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Wafer-thin Majority in Goa Reveals Why India's Smaller States Remain Politically Volatile

Data shows smaller states like Arunachal Pradesh, Uttarakhand and Nagaland that comprise of five or less Lok Sabha seats are plagued by defection, infighting and mergers which make the state governments very volatile.

Rishika Pardikar | News18.com@PardikarRishika

Updated:March 25, 2019, 12:40 PM IST
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Wafer-thin Majority in Goa Reveals Why India's Smaller States Remain Politically Volatile
Goa Governor Mridula Sinha (R) administers the oath of the office to Pramod Sawant as the new Chief Minister of the state, at the Raj Bhavan in Panaji on Tuesday (PTI)

New Delhi: With 20 MLAs voting in favour of the state assembly, the BJP-led government in Goa passed the floor test to prove their majority on March 20.

Before the death of Manohar Parrikar, the ruling government comprised of 13 BJP MLAs, three MLAs each from the Goa Forward Party and the Maharashtrawadi Gomantak Party, three independents and one MLA from NCP. In effect, the government had a majority of 23 in the 40-member House.

But both the results — the floor test and the result of the last legislative assembly — point at slim majorities, placing the ruling government on shaky ground. And such political uncertainty finds precedence in the state of Goa.

Since 1987, when the state was officially formed by splitting the Union Territory of Goa, Daman and Diu, to today, it has seen a change of chief ministers 20 times. this excludes one instance when in 2002 when Parrikar ruled as the ‘caretaker chief minister’ for about 65 days when the state assembly was dissolved.

The term of each of the chief ministers is noteworthy too. Ravi S. Naik from the Congress party ruled for only 6 days, from 2nd April to 8th April in 1994. Naik’s first stint as chief minister was also short-lived—an incomplete term that lasted 844 days.

The other chief minister with a brief term was Churchill Alemao of the Progressive Democratic Front who ruled for a mere 18 days in 1990.

Even Manohar Parrikar served as chief minister in three incomplete terms and one 65-day term as the caretaker chief minister.

The only chief minister who served a full-term since the time Goa attained statehood was Digambar Kamat from the Congress party who ruled from 2007 to 2012. But he too failed to secure a second term when the party lost to the BJP in the 2012 assembly elections and Parrikar became CM for the second time.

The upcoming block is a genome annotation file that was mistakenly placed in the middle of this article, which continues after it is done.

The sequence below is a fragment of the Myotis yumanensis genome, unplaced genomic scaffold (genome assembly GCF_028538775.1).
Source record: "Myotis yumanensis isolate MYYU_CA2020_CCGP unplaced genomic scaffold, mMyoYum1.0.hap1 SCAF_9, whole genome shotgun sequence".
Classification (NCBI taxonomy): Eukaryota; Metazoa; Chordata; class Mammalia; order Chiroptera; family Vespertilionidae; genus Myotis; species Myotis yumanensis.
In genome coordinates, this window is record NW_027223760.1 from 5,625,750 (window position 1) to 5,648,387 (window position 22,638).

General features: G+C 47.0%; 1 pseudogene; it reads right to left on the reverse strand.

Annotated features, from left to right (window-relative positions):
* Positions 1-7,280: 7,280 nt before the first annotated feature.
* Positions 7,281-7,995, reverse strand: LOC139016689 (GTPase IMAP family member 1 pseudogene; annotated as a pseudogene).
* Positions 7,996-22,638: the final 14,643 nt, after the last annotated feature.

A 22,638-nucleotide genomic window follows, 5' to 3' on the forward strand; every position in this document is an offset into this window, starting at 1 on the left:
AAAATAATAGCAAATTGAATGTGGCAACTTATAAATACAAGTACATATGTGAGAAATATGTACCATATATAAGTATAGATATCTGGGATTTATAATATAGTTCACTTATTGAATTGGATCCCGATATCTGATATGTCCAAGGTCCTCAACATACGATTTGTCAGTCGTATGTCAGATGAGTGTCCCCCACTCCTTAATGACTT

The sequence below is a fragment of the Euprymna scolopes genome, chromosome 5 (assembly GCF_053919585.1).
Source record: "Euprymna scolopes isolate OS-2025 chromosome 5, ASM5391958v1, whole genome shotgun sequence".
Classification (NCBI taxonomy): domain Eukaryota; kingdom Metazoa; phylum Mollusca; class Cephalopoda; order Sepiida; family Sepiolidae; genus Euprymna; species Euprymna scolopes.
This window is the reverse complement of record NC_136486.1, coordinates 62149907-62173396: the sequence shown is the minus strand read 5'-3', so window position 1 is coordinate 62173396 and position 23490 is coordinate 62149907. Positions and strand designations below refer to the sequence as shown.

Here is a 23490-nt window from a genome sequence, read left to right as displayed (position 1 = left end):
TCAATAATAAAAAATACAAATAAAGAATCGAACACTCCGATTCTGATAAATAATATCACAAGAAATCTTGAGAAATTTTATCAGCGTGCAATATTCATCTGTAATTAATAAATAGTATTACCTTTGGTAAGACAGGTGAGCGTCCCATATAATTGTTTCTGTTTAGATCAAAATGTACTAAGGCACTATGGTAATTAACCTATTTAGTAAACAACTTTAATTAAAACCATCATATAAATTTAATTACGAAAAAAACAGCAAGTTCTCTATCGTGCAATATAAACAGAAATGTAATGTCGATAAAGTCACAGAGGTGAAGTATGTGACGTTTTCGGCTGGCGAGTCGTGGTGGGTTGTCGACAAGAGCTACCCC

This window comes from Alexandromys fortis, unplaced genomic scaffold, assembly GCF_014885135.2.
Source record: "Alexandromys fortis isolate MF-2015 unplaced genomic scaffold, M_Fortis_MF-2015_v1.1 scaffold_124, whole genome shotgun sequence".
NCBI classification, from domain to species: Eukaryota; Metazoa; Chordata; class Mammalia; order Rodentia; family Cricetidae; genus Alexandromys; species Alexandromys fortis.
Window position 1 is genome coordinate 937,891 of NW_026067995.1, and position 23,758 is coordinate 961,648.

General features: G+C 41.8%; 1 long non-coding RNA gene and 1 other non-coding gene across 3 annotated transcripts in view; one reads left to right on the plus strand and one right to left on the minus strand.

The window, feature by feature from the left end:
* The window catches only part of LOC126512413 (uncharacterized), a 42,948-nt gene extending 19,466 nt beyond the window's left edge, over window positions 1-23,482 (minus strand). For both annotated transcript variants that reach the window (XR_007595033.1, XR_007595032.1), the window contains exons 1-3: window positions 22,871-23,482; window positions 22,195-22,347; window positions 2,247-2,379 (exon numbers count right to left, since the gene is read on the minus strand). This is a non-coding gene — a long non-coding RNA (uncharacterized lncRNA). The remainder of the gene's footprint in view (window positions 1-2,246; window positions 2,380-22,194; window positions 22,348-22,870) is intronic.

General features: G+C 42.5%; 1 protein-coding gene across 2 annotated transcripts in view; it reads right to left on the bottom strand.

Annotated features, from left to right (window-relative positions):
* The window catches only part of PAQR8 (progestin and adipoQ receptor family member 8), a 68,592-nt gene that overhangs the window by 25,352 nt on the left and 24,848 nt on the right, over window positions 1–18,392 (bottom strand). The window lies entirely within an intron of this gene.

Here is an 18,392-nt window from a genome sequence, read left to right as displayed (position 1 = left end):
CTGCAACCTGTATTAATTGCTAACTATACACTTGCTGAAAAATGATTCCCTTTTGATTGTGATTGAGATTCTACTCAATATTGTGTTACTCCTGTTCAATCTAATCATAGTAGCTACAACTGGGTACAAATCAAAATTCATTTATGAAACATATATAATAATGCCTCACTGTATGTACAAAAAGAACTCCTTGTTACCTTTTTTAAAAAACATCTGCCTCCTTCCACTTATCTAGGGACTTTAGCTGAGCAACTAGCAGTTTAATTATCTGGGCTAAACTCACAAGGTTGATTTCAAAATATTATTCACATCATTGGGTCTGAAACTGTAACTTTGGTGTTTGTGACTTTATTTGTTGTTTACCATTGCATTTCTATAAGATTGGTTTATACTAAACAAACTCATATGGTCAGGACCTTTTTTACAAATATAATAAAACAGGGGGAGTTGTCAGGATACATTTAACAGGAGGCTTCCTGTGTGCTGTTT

The terms of chief ministers aside, the other trend that points at an unstable government is the fact that no party has won a majority in the House since the assembly election in 1989.

This issue of volatility plagues other smaller states too that comprise of five or less Lok Sabha seats because relatively bigger states have bucked the trend and even held on to a single CM from a single party, the data shows.

For example, Arunachal Pradesh saw six chief ministers in the last decade with the period under the current incumbent, Pema Khandu, being highly controversial.

Khandu took office on July 17 2016 as a member of the Congress government but defected to the People’s Party of Arunachal Pradesh (PPA) two months later and then formally joined the BJP, following his suspension from the PPA. This term succeeded in a brief four-day term of the previous chief minister. Interestingly, all this took place while he retained his position as the chief minister.

The state also saw a change in the ruling party five times since 2008 with one 24-day period under president’s rule.

Likewise, Nagaland oversaw a change in chief ministers four times in the past decade and a 70-day period under president’s rule. Although, it should be clarified that since there was just one change in the ruling party during this same period the functioning of the government was relatively stable. This occurred when members of the ruling party defected and formed a new party in line with the Representation of the People Act and the Anti-Defection law.

Uttarakhand too has undergone political volatility with five different people holding the CM seat in the past decade and the ruling party being unseated twice.

State assemblies with members in double digits tend to show more political volatility. Defections, mergers and in-fighting tend to make governments in these states more un-stable vis a vis bigger provinces.

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| Edited by: Aditya Sharma
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